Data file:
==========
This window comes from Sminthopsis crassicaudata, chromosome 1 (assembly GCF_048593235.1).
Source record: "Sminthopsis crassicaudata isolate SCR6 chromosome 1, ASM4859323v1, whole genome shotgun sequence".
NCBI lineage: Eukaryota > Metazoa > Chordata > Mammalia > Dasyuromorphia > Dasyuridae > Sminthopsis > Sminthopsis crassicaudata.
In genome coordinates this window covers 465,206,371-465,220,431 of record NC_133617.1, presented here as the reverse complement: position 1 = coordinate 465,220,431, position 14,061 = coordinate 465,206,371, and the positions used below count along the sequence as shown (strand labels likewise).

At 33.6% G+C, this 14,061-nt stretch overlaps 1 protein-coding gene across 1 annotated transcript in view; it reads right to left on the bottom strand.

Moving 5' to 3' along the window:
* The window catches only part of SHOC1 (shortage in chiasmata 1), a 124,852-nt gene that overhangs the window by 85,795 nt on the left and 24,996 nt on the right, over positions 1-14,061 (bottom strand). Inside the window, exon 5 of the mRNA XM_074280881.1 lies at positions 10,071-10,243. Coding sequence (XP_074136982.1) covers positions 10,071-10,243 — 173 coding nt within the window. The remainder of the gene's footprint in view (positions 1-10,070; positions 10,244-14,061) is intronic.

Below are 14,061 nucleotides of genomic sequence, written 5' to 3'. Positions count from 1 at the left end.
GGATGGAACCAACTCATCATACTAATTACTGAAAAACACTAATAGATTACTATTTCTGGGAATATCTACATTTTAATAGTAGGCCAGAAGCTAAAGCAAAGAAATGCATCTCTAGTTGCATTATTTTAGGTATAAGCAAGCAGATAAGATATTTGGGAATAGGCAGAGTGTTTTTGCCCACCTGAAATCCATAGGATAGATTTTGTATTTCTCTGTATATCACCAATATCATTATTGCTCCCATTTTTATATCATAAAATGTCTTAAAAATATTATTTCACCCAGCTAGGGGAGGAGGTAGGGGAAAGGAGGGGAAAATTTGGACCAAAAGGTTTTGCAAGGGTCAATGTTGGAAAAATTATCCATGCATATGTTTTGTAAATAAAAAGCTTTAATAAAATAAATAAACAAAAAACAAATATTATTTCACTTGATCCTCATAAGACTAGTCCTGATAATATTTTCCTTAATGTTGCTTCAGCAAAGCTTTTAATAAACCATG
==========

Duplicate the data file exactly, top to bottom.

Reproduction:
This window comes from Sminthopsis crassicaudata, chromosome 1 (assembly GCF_048593235.1).
Source record: "Sminthopsis crassicaudata isolate SCR6 chromosome 1, ASM4859323v1, whole genome shotgun sequence".
NCBI lineage: Eukaryota > Metazoa > Chordata > Mammalia > Dasyuromorphia > Dasyuridae > Sminthopsis > Sminthopsis crassicaudata.
In genome coordinates this window covers 465,206,371-465,220,431 of record NC_133617.1, presented here as the reverse complement: position 1 = coordinate 465,220,431, position 14,061 = coordinate 465,206,371, and the positions used below count along the sequence as shown (strand labels likewise).

At 33.6% G+C, this 14,061-nt stretch overlaps 1 protein-coding gene across 1 annotated transcript in view; it reads right to left on the bottom strand.

Moving 5' to 3' along the window:
* The window catches only part of SHOC1 (shortage in chiasmata 1), a 124,852-nt gene that overhangs the window by 85,795 nt on the left and 24,996 nt on the right, over positions 1-14,061 (bottom strand). Inside the window, exon 5 of the mRNA XM_074280881.1 lies at positions 10,071-10,243. Coding sequence (XP_074136982.1) covers positions 10,071-10,243 — 173 coding nt within the window. The remainder of the gene's footprint in view (positions 1-10,070; positions 10,244-14,061) is intronic.

Below are 14,061 nucleotides of genomic sequence, written 5' to 3'. Positions count from 1 at the left end.
GGATGGAACCAACTCATCATACTAATTACTGAAAAACACTAATAGATTACTATTTCTGGGAATATCTACATTTTAATAGTAGGCCAGAAGCTAAAGCAAAGAAATGCATCTCTAGTTGCATTATTTTAGGTATAAGCAAGCAGATAAGATATTTGGGAATAGGCAGAGTGTTTTTGCCCACCTGAAATCCATAGGATAGATTTTGTATTTCTCTGTATATCACCAATATCATTATTGCTCCCATTTTTATATCATAAAATGTCTTAAAAATATTATTTCACCCAGCTAGGGGAGGAGGTAGGGGAAAGGAGGGGAAAATTTGGACCAAAAGGTTTTGCAAGGGTCAATGTTGGAAAAATTATCCATGCATATGTTTTGTAAATAAAAAGCTTTAATAAAATAAATAAACAAAAAACAAATATTATTTCACTTGATCCTCATAAGACTAGTCCTGATAATATTTTCCTTAATGTTGCTTCAGCAAAGCTTTTAATAAACCATG